After doing the Matteson training races a couple weeks ago and getting my first taste of team tactics and being at the front of the pack, the seal apparently stayed broken for this weekend's trio of races. After making incremental gains in my placings during the first 3 races of my fledgling amateur racing career, late in the 2nd to last lap of the Spring Prairie Road Race I found myself in the front of the pack. The big question that has now reared it's head is: "now what?"
Josh Green and I drove to the race that morning in his sporty, little (little being the operative word) Beemer, and we arrived late due to a traffic accident just north of Chicago. With about a half hour until they called us to the line, we only had time to get our numbers, change, use the facilities and join the pack that was already staging. The neutral start was apparently all the warm-up Josh and I were going to get.
Even after all the discussion on the team web forum and seeing the race course and profile, I was still a bit mentally unprepared for the hill that greeted us before the bell rang. As with Snake Alley, I'm still glad I didn't really get a chance to think about it. The pack moved easy enough up th climb, the riders saving themselves, a few jockeying for better position a bit within the right hand lane.
The race became official at the line and I was probably towards the back half of the pack. The speed was easy, the turns roomy, and altogether early on completely different than the criteriums I had been experiencing. During this first lap I concentrated only the carving good turns, noting the rough spots in the road, and marking other rides which I would passing as I worked farther up on the next few laps. The road was very smooth, and I was glad I'd changed my tires the night before in favor of the slicks. I had some problems at Snake and Matteson with rear-wheel traction (even with the 5's dry weather), but I was really sticking the turns today.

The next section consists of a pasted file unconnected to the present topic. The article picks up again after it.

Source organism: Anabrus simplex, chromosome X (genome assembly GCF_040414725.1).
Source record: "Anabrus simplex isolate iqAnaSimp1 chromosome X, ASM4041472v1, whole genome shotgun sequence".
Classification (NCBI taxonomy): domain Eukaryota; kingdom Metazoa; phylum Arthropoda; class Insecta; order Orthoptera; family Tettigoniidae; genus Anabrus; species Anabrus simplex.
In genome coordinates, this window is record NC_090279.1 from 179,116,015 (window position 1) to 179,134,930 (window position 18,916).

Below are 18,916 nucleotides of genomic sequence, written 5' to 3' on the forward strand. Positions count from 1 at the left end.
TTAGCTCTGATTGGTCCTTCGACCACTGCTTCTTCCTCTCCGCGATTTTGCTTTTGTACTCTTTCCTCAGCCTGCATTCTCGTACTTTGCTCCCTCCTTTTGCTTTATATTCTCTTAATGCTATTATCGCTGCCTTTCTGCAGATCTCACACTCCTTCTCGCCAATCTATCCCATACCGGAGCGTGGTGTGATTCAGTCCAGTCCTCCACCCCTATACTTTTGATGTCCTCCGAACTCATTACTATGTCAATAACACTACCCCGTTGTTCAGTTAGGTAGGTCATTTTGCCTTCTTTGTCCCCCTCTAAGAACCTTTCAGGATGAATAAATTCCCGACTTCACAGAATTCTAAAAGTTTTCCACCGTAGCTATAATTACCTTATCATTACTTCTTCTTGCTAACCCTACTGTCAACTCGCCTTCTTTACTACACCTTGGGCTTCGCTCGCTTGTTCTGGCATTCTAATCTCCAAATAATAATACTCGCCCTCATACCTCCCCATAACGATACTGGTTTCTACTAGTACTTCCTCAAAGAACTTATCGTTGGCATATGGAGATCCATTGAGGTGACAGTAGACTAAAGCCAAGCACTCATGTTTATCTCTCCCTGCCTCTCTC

The first time up the hill wasn't as bad as I thought it was going to be. I've been working on my spin with my sprinting drills, and I am beginning to find a climbing rhythm. The next hurdle is to find the proper ratio and shift to ensure that your suplesse continues uninterrupted up the climb. When I happened upon a good ratio - by accident - I made the most ground up than at any point in the race. Passing someone on the hill is the best way to make your gains stick. Other times, I would stupidly downshift in mid 100% torque, my spin jerking like a dance party as the needle is scraped off of the record, and there would go two places, powering by me.